If Lovey captured Evan Dando as he found his signature blend of punk-pop, jangle pop, and folk-rock, It's a Shame About Ray is where he perfected that style. Breezing by in under half an hour, the album is a simple collection of sunny melodies and hooks, delivered with typical nonchalance by Dando. None of the songs are about anything major, nor do they have astonishingly original melodies, but that's part of their charm -- they're immediately accessible and thoroughly catchy. Dando's laid-back observations of middle-class outcasts are minor gems. The heartbroken title track or "Confetti," the crushes of "Bit Part in Your Life," the love letter to substances "My Drug Buddy," or the wonderful "Alison's Starting to Happen," where a girl finds herself as she discovers punk rock, capture the laconic rhythms of suburbia, and his warm, friendly voice, which is offset by Juliana Hatfield's harmonies, gives the songs an emotional resonance. It's a Shame About Ray was later re-released with a competent punk-pop remake of Simon & Garfunkel's "Mrs. Robinson" added as a bonus track. As Dando approached stardom, the album was repressed again with the title of "My Drug Buddy" truncated to "Buddy." It was later restored to its original title.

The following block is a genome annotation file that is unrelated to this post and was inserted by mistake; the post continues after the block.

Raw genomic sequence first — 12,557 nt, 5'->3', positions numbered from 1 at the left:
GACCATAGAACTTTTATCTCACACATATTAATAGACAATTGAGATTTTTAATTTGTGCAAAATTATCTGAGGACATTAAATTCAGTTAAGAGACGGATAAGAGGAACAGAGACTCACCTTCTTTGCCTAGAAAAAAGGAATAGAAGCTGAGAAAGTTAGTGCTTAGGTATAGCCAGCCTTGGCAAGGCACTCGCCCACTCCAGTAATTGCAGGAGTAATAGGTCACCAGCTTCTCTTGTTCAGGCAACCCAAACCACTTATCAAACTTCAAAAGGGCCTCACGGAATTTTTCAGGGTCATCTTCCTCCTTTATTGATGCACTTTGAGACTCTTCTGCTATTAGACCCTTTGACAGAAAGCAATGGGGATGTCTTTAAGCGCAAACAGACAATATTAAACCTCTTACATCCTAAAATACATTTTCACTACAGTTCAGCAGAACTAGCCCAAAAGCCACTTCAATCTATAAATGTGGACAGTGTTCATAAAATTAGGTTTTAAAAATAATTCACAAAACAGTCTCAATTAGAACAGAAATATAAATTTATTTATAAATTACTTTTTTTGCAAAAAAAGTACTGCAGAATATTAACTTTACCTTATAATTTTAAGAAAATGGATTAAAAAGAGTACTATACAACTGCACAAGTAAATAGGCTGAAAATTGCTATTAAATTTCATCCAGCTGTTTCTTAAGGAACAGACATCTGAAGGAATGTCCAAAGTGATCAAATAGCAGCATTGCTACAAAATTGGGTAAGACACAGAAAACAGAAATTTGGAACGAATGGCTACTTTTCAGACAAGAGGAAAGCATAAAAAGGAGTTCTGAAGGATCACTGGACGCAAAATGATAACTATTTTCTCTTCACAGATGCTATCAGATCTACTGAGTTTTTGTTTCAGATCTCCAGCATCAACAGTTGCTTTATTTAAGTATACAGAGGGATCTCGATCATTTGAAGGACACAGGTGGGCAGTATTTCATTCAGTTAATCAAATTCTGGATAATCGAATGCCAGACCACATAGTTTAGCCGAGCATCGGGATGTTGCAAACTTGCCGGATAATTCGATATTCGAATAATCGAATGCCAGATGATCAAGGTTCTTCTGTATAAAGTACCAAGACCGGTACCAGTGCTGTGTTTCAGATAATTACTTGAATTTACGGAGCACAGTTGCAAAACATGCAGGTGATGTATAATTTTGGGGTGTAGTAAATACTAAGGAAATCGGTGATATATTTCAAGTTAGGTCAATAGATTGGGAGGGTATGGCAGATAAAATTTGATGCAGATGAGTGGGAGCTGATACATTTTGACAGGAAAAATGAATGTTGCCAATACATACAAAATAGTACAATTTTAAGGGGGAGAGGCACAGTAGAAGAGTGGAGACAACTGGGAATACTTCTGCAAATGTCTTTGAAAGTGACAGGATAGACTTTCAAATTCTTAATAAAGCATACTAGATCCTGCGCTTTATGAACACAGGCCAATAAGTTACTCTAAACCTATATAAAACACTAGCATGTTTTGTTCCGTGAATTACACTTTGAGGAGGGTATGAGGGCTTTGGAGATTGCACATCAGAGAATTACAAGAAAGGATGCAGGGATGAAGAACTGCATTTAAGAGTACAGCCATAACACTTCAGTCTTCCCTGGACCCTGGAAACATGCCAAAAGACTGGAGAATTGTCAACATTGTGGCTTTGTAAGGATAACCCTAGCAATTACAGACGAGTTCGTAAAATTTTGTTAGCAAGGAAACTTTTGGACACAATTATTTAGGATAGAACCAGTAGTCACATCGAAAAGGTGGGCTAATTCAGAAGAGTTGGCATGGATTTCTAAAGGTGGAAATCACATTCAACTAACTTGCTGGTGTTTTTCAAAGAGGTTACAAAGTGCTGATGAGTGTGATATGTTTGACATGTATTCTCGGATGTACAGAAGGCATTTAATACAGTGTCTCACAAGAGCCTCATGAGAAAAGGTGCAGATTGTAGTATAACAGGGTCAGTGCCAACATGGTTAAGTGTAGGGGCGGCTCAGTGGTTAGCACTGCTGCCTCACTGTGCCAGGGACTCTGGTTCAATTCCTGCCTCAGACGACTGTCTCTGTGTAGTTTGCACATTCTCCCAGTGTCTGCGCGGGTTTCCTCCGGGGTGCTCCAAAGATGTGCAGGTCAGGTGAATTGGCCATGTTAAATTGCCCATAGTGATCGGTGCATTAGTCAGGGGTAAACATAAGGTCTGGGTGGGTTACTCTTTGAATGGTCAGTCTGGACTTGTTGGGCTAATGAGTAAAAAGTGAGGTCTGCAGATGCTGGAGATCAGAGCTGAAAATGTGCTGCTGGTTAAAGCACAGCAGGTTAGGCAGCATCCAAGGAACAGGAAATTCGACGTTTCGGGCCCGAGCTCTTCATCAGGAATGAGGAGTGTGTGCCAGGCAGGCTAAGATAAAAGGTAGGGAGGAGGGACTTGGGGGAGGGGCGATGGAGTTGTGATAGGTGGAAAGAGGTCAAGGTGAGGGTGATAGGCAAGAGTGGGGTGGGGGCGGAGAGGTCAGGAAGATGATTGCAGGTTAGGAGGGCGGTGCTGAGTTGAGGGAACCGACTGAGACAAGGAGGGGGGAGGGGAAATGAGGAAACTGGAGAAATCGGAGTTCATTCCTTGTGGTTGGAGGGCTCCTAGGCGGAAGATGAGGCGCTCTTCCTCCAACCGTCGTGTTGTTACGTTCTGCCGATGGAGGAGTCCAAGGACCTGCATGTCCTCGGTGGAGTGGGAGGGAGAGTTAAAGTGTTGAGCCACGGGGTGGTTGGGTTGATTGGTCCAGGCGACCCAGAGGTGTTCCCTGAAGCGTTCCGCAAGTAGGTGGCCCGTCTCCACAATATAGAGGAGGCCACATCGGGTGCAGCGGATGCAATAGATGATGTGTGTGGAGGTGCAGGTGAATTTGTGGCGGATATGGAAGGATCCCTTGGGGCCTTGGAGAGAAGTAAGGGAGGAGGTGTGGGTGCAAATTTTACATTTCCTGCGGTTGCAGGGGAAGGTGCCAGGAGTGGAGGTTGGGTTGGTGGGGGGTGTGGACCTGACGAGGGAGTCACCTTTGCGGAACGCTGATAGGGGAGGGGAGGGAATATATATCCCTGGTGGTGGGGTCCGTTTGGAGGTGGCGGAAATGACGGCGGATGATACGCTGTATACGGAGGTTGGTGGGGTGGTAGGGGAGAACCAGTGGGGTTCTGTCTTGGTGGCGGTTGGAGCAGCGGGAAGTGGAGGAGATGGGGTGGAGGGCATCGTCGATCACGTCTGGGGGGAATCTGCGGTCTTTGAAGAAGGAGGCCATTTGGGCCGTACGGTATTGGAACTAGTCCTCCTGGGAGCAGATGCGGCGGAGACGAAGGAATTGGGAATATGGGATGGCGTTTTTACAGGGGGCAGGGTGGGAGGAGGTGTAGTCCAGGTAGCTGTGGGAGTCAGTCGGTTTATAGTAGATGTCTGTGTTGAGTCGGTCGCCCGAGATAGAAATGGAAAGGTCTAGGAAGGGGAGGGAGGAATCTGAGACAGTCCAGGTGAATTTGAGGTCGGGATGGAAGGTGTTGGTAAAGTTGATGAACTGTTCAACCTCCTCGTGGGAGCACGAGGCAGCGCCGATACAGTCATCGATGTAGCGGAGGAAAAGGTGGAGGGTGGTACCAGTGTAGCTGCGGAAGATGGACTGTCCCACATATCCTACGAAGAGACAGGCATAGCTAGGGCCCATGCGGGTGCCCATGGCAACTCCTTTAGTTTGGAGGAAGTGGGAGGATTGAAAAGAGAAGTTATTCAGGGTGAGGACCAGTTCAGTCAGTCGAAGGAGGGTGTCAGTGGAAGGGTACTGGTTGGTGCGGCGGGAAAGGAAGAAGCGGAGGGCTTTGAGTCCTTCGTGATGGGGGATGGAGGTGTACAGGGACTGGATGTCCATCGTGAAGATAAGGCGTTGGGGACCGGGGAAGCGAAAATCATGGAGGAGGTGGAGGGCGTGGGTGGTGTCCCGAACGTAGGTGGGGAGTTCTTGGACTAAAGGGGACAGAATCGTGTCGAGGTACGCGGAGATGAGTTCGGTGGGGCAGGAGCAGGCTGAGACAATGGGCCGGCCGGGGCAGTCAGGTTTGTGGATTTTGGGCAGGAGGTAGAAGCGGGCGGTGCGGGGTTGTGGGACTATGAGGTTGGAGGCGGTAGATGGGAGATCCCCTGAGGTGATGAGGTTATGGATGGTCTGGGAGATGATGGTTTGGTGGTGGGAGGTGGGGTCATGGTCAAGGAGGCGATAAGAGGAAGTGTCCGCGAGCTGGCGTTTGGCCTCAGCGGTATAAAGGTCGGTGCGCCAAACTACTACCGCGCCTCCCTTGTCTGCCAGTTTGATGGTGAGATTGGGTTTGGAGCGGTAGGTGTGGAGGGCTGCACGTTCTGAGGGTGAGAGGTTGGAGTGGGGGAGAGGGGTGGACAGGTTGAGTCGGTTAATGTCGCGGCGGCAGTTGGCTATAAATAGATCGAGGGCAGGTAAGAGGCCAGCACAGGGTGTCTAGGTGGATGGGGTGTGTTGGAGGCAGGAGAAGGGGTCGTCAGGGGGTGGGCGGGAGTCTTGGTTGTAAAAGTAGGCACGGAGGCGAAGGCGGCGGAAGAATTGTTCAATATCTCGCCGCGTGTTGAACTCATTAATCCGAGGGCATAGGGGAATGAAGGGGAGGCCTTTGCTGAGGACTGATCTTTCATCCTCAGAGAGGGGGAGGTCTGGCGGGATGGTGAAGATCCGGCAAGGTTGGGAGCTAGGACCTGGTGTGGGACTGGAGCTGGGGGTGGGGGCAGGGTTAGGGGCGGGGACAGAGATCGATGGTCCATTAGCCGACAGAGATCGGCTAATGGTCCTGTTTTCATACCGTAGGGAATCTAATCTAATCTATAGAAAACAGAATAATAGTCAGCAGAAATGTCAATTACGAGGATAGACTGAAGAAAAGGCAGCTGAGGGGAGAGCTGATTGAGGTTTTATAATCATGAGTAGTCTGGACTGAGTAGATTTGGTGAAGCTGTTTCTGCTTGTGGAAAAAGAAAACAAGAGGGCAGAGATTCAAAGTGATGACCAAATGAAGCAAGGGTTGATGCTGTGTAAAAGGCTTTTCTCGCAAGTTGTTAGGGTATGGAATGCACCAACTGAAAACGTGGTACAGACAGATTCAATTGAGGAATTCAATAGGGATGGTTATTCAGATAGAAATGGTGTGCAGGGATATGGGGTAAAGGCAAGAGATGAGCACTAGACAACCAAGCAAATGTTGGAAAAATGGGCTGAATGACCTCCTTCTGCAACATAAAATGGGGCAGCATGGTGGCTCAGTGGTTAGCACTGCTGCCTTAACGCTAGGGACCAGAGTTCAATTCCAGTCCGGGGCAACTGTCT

It's a Shame About Ray Review
by Stephen Thomas Erlewine